The past few months have been chock full of change for the Chicago Bears, and it hasn’t been easy.
First-year general manager Ryan Poles had two decisions he could make. First, he could roll with the team in place and try to add a couple of more pieces and compete in Justin Fields’ second year — which would have been dangerous, and probably downright foolish considering the holes in this roster.
Second, Poles could rid the team of the aging, dead weight like Akiem Hicks, Danny Trevathan, etc. and try to acquire future capital and assets to build the best team possible in 2023.
Of course, Poles went with the second option — but some fans, and analysts, are having a tough time believing in that decision. ProFootballTalk’s Mike Florio went on air with the Dan Bernstein Show the other day with one of the worst Bears takes of the offseason:
“It feels like the Bears are deliberately taking a step back. And the problem is usually teams do that when they don’t have a QB they believe in … Maybe that’s the hidden message here — that the new regime doesn’t believe in Justin Fields. Because if they did, would they be tearing everything else down or would they be trying to build everything else up?”
Ah, yes. The Bears, who are without a first-round pick and have millions upon millions of dollars committed to players like the falling Eddie Jackson, and aging Trevathan, Hicks and a pair of pass rushers over the age of 30 — this team should have done none of the things Poles has done if they truly believed in Fields.
Poles should not have acquired picks for a pass rusher who hasn’t posted double-digit sacks since 2018 and missed half of last year. He shouldn’t have shed salary so that the Bears will be over $100 million in cap space for 2023. He should have kept a guy like Hicks, who cannot play a full season for the life of him.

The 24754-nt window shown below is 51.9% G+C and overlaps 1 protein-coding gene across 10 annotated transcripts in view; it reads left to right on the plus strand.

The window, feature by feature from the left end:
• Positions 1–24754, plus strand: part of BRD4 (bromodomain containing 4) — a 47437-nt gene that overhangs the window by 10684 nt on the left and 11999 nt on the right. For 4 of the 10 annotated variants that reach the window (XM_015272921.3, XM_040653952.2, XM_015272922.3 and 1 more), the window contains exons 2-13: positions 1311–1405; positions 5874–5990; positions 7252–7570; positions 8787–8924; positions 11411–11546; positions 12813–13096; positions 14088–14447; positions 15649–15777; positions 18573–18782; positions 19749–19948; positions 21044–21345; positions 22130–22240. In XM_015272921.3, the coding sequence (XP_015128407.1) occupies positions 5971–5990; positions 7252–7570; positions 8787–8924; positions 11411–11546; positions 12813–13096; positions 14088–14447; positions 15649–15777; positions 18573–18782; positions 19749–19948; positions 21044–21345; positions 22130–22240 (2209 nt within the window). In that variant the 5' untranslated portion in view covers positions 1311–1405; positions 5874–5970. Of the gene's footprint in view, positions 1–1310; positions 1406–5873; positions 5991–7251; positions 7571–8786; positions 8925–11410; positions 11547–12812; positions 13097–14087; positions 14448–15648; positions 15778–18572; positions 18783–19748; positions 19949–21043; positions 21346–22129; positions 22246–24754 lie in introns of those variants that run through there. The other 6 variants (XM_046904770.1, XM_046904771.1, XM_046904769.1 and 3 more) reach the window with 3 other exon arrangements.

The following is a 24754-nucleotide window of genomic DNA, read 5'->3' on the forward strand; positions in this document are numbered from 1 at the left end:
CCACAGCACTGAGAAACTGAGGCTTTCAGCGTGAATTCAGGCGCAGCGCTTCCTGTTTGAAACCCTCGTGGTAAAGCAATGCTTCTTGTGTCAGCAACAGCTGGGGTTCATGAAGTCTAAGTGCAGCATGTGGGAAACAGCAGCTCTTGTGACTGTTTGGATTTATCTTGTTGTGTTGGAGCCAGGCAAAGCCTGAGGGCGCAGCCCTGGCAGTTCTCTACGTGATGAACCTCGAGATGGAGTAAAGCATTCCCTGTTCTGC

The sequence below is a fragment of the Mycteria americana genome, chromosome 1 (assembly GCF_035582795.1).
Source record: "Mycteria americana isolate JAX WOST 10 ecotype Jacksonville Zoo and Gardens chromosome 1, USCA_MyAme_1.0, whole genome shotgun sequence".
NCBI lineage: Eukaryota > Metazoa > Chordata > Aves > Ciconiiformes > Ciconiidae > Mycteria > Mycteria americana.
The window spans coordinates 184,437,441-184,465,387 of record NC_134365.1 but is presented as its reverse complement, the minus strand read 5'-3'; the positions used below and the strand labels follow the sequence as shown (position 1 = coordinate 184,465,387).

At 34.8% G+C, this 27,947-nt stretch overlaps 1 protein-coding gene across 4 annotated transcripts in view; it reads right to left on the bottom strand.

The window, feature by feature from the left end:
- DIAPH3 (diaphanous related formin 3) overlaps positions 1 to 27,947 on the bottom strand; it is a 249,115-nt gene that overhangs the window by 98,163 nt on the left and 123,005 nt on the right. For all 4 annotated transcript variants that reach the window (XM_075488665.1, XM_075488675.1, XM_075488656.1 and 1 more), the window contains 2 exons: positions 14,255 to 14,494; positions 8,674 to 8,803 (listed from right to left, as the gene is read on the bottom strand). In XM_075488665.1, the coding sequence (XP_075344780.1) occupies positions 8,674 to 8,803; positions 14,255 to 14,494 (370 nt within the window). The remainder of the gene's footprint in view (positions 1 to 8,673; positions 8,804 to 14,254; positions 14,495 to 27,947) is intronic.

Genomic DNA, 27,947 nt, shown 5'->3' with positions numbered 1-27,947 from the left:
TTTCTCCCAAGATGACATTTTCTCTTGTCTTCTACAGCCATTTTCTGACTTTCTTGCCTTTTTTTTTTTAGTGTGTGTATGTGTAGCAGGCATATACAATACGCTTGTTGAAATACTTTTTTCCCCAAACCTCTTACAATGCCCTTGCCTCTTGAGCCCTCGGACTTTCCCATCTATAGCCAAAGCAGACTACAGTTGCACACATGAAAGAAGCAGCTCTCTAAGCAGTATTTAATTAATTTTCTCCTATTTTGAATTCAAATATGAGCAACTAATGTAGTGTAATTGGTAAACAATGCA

If you think the #Bears aren’t committed to Justin Fields, aren’t building around Justin Fields, or don’t believe in Justin Fields, then you don’t know anything about the #Bears. And that’s fine. But let’s let the writers, insiders, and bloggers who do, cover the team.
— Bryan Perez (@BryanPerezNFL) April 15, 2022
It might be difficult for some to understand right now, but Poles is doing this the right way. He is going to evaluate some of the core pieces of this roster in 2022, while adding short-term contracts to see whether some guys can prove they belong on the roster, all while playing the compensatory pick game.
We haven’t even gotten to the draft yet, but sure, let’s panic. Let’s call Poles a failure and assume he doesn’t believe in a quarterback who’s physically stacked, runs a 4.39 and came out of college as the most accurate thrower past the chains that Pro Football Focus has ever graded.
That makes complete sense. Oh, for good measure, here’s another hilarious idea.
Justin Fields is in an impossible situation: expected to step his game up while the team around him is torn down. @ConorOrr wonders if we’d be better off with an NFL transfer portal https://t.co/Up4UtkePtv
— The MMQB (@theMMQB) April 15, 2022
Here’s the deal, folks. Great quarterbacks will develop with or without elite talent around them. Great quarterbacks will develop because: A) They are set up in the correct system with the right coaching and scheming, B) They have “it.”
That’s it. Everything else is only going to further the cause. But, for now, Fields is in a scheme that he is understanding well and will be groomed to his strengths.
Let’s let the draft take place and Fields’ second year play out before we start making these ridiculous, slanderous hot takes.
And, to echo Bryan Perez in the above tweet, how about we let those who study the team and know the team best — those people, yeah, those people — cover the Bears. Everyone else can keep quiet, or risk looking absolutely foolish.